Imagine traversing a pristine cloud forest on an isolated mountaintop. Everywhere, nature brims with wildlife that is unique to the range you're hiking. Many creatures you can find nearby never have been described by science -- they're "undiscovered." Beyond this place, the animals around you are unknown. Your job is to gather examples of this rich biodiversity and share what you find with the world.
Chan Kin Onn, doctoral student at the University of Kansas Biodiversity Institute and Department of Ecology and Evolutionary Ecology, has trekked through such panoramas in Malaysia, his "megadiverse" home country, carrying out surveys of undiscovered species. Now, through a new $20,000 grant from the National Geographic Society, Chan will focus on revealing the hidden diversity and riverscape genetics of reptiles and amphibians in Northeastern Peninsular Malaysia.
In some ways, the work is a continuation of Chan's childhood preoccupation with nature.
"I've always had the urge to explore and 'catch stuff' for as long as I can remember, and Malaysia is great for that because we have a lot of beautiful habitats all over the country," Chan said. "You don't have to travel far to find a nice patch of forest to hike or a stream to swim in. Whenever I could, I'd always make trips to forests to try to find cool stuff. When I was younger, it was mostly bugs that intrigued me, but now it's amphibians and reptiles."
Remarkably, since 2003, Chan has participated in field research in Malaysia resulting in the discovery of 78 new species -- more than have been described in the previous 105 years. This work has helped boost the nation's amphibian and reptile count by more than 25 percent.
"Malaysia isn't a big country by any means, but what makes us special and megadiverse is that our country harbors an exceptionally high number of species within a relatively small area," Chan said. "The Malaysian mindset about our natural world is paradoxical. On one hand, we love being outdoors and enjoying nature; on the other hand, our sense of conservation is rather lacking. That's what a lot of our research is centered upon, educating the people about the world around them -- and hopefully inspiring them to conserve it."
Chan credited his unique success discovering new Malaysian species to scant competition and disciplined fieldwork.
"Malaysian biodiversity is definitely under-researched due to the lack of manpower and expertise," he said. "There just aren't a lot of people, especially in the younger generation, who want careers in the natural sciences. I suppose it's perceived as being less glamorous and doesn't pay as much as careers in the corporate world. Our group has discovered so many species mainly because we explore new places and we question and scrutinize every specimen we come across. A lot of new species were overlooked merely because they were misidentified or assumed to be another."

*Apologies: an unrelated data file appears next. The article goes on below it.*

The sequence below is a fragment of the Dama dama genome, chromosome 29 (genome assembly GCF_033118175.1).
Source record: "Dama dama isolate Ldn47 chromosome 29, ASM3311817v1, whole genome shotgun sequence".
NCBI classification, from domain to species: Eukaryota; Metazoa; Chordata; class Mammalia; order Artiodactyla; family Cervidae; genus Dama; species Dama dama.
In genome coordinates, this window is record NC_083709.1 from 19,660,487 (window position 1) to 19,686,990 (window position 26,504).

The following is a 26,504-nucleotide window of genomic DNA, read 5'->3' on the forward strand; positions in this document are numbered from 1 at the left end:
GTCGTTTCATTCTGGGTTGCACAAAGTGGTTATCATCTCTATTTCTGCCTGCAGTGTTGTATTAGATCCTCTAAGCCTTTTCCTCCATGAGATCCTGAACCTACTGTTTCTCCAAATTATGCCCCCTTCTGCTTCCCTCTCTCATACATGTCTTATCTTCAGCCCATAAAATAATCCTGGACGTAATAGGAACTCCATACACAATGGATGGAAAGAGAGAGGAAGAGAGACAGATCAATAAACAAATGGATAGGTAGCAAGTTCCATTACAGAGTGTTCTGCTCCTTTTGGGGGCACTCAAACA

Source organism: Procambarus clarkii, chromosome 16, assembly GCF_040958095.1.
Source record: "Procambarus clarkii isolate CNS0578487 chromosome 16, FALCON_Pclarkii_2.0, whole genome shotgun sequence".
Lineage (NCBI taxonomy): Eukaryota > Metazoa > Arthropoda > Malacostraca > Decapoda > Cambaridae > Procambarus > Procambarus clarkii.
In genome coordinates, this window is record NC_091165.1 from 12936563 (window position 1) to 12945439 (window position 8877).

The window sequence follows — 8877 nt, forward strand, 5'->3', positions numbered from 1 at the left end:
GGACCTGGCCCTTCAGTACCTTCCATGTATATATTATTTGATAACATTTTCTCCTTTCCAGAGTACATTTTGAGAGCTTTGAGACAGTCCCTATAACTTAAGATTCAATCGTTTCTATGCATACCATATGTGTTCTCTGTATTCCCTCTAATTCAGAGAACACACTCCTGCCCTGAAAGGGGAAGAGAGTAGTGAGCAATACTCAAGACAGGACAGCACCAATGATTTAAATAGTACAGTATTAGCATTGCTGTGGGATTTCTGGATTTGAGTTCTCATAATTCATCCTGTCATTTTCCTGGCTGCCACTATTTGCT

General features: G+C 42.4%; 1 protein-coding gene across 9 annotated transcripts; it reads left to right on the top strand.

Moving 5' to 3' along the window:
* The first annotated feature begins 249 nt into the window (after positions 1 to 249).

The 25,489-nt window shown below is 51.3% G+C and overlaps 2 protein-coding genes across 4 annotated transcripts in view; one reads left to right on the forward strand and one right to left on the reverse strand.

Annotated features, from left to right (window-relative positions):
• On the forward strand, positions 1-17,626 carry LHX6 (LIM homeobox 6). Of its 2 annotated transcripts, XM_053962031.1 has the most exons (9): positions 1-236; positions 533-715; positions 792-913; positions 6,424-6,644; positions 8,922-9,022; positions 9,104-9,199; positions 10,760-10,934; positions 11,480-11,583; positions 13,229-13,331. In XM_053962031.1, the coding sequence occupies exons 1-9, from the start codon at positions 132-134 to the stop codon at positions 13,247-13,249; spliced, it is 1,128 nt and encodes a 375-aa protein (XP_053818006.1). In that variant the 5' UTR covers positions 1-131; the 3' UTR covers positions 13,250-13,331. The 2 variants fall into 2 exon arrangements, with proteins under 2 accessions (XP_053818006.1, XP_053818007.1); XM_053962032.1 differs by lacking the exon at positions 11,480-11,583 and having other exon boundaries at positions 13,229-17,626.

While Malaysia has untouched settings teeming with wildlife, there also are regions where development threatens to wipe out valuable habitat and entire species. Some of Chan's recent work halted a proposed airport expansion that would have destroyed vital habitat on Tioman Island and elsewhere thwarted quarrying by cement firms that might have eradicated rare species of geckos.
"As a biologist and conservationist, we're always at odds with human development. Unfortunately, we're on the losing side as more areas are being destroyed than conserved. However, it's encouraging to see our research has bore some fruit. The challenging part is to relay our research to the general public in a comprehensible and convincing manner. "
Chan's work will focus on shallow-water islands and three species-rich mountain chains -- the Bintang, Timur and Titiwangsa ranges -- that contain multitudes of reptiles and amphibians new to science.
"Mountain ranges provide a very different and unique mixup to the environment," Chan said. "Mountains alter topology and climate, and the organisms that reside therein. Organisms develop specializations to adapt to these alterations and can eventually evolve to become new species. Mountain ranges also act as physical barriers that prevent genes from mixing, which can also lead to the formation of new species."
In addition to his fieldwork, Chan will bring the latest in genetic analysis to the task of cataloguing Malaysian biodiversity, using KU labs to sequence DNA and examine species relationships and population genomics. Using genomic data in concert with a technique called "ecological niche modeling," Chan plans to hone in on four species of river-dwelling frog. He'll investigate how genes flow within and between these geographically separate frog populations along complex networks of rivers and down through their generations to reconstruct the evolutionary history of these species.
During the grant work, Chan will prioritize research of creatures whose habitat is being destroyed by tourism projects or agriculture and call attention to their plight.
"We look for highly specialized species that occur in very small and limited areas, as they're the ones that are most fragile and threatened," he said.
Chan's National Geographic grant partners include researchers at KU, La Sierra University and the Universiti Sains Malaysia.